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Immersion Suit and Other Things We Like

There are a number of situations you never want to be in at sea. The most severe involve survival suits, those reddish-orange neoprene numbers colloquially referred to as gumby suits. The premise of the suit is simple: a one-piece, insulated, full-body floatation device that keeps you alive until rescuers find you, no matter the temperature (well, almost). Because of its buoyancy, an immersion suit should be donned only when you’re topside and prepared to jump into the water. Everyone in your crew should practice both putting them on and then swimming around in them at least once, as both can be tricky for the uninitiated. (Only swim in a safe place under proper supervision.)

The Imperial Immersion Suit from Revere Supply of Jacksonville, Florida, is a typical model. It’s SOLAS-certified and comes with the requisite reflective tape, self-inflatable air bladder, whistle, and palm grips. The particular model I’m shown wearing has a hood but lacks a facemask, which is a handy thing to keep salt spray out of your eyes.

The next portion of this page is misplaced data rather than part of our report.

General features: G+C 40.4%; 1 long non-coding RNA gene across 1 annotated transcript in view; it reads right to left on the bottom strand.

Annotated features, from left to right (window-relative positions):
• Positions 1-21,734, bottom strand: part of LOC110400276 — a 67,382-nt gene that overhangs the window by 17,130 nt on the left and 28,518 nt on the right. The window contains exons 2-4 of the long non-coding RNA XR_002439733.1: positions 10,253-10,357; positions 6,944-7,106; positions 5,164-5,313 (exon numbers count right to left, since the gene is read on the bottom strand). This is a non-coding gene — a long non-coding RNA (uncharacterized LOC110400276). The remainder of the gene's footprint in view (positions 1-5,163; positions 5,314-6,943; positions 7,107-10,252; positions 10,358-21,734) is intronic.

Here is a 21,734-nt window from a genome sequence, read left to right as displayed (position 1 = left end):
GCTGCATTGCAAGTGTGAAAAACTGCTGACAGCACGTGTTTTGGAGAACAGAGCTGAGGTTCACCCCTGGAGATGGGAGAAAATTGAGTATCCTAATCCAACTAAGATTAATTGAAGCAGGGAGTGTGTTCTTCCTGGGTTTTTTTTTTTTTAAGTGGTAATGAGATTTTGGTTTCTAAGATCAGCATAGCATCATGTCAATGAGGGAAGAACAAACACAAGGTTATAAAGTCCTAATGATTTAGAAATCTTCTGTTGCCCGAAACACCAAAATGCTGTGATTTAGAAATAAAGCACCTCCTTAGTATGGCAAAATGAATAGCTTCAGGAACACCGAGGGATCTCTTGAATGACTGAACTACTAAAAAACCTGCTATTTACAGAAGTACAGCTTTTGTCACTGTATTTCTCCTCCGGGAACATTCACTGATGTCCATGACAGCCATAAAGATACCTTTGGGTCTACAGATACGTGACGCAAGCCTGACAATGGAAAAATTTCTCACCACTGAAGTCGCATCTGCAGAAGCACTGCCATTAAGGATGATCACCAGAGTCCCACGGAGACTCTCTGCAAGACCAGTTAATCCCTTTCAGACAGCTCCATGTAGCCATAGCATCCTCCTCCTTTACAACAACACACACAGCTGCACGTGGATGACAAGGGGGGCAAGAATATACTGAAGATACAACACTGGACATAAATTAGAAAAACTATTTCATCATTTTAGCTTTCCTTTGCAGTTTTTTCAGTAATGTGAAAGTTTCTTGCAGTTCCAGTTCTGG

Getting into it was relatively easy, and though the zipper was a little stiff (on purpose), there is a handle at its base to give you a good grip. As for the insulation, I broke a light sweat just walking around the office.

Be sure to maintain your suit (beeswax is recommended for lubricating the zipper) and check all the seams and stitching every few months. Store it in a cool, dry place to avoid degrading the neoprene. This suit retails for around $285.

Revere Supply, (904) 786-0033.



Things We Like

Believe it or not, summer’s just around the corner, so now’s a great time to prepare for the heat. Frigid-Rigid’s new marine ice chest is an excellent addition for anyone who’s short on chillin’ space. The fiberglass cooler has a “set-back” design so you can push it up against your boat’s transom or console seat and the hinges won’t get in the way. The cooler is built for tough marine environments and best of all, comes in nine sizes.

Frigid-Rigid, (800) 643-1988.

This article originally appeared in the March 2009 issue of Power & Motoryacht magazine.

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